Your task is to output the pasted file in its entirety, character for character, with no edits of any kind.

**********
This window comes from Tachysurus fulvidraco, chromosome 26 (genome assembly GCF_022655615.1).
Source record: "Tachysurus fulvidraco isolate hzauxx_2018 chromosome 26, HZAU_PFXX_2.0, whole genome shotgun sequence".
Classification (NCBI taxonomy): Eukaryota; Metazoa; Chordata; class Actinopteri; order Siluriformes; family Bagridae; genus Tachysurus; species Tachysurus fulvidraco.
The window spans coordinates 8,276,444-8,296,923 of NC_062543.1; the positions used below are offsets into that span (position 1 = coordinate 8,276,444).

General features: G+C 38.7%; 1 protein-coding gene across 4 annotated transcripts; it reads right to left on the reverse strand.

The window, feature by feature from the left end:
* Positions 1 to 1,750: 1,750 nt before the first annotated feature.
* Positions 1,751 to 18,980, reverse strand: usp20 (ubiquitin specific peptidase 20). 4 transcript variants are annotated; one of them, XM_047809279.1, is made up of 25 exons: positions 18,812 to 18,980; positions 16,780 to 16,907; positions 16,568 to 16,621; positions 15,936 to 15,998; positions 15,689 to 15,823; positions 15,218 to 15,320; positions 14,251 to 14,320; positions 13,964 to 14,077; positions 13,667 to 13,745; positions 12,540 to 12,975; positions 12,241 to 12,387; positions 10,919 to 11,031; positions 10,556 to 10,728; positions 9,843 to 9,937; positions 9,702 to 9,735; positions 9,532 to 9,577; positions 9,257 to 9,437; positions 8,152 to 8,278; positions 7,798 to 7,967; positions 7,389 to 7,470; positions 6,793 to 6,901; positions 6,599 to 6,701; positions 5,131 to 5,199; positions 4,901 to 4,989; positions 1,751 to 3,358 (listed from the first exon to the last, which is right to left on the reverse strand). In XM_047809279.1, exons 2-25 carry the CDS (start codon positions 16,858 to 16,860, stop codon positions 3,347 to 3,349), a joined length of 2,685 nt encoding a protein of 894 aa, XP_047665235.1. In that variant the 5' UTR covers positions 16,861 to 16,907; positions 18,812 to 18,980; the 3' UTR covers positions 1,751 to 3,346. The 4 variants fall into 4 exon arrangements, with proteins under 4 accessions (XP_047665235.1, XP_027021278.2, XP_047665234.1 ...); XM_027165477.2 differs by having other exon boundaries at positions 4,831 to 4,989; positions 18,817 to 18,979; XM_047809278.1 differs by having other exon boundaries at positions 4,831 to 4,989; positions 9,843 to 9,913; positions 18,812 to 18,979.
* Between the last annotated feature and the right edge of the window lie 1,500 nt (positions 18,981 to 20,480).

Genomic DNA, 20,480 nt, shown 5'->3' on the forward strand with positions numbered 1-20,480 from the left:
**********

This window comes from Tachysurus fulvidraco, chromosome 26 (genome assembly GCF_022655615.1).
Source record: "Tachysurus fulvidraco isolate hzauxx_2018 chromosome 26, HZAU_PFXX_2.0, whole genome shotgun sequence".
Classification (NCBI taxonomy): Eukaryota; Metazoa; Chordata; class Actinopteri; order Siluriformes; family Bagridae; genus Tachysurus; species Tachysurus fulvidraco.
The window spans coordinates 8,276,444-8,296,923 of NC_062543.1; the positions used below are offsets into that span (position 1 = coordinate 8,276,444).

General features: G+C 38.7%; 1 protein-coding gene across 4 annotated transcripts; it reads right to left on the reverse strand.

The window, feature by feature from the left end:
* Positions 1 to 1,750: 1,750 nt before the first annotated feature.
* Positions 1,751 to 18,980, reverse strand: usp20 (ubiquitin specific peptidase 20). 4 transcript variants are annotated; one of them, XM_047809279.1, is made up of 25 exons: positions 18,812 to 18,980; positions 16,780 to 16,907; positions 16,568 to 16,621; positions 15,936 to 15,998; positions 15,689 to 15,823; positions 15,218 to 15,320; positions 14,251 to 14,320; positions 13,964 to 14,077; positions 13,667 to 13,745; positions 12,540 to 12,975; positions 12,241 to 12,387; positions 10,919 to 11,031; positions 10,556 to 10,728; positions 9,843 to 9,937; positions 9,702 to 9,735; positions 9,532 to 9,577; positions 9,257 to 9,437; positions 8,152 to 8,278; positions 7,798 to 7,967; positions 7,389 to 7,470; positions 6,793 to 6,901; positions 6,599 to 6,701; positions 5,131 to 5,199; positions 4,901 to 4,989; positions 1,751 to 3,358 (listed from the first exon to the last, which is right to left on the reverse strand). In XM_047809279.1, exons 2-25 carry the CDS (start codon positions 16,858 to 16,860, stop codon positions 3,347 to 3,349), a joined length of 2,685 nt encoding a protein of 894 aa, XP_047665235.1. In that variant the 5' UTR covers positions 16,861 to 16,907; positions 18,812 to 18,980; the 3' UTR covers positions 1,751 to 3,346. The 4 variants fall into 4 exon arrangements, with proteins under 4 accessions (XP_047665235.1, XP_027021278.2, XP_047665234.1 ...); XM_027165477.2 differs by having other exon boundaries at positions 4,831 to 4,989; positions 18,817 to 18,979; XM_047809278.1 differs by having other exon boundaries at positions 4,831 to 4,989; positions 9,843 to 9,913; positions 18,812 to 18,979.
* Between the last annotated feature and the right edge of the window lie 1,500 nt (positions 18,981 to 20,480).

Genomic DNA, 20,480 nt, shown 5'->3' on the forward strand with positions numbered 1-20,480 from the left: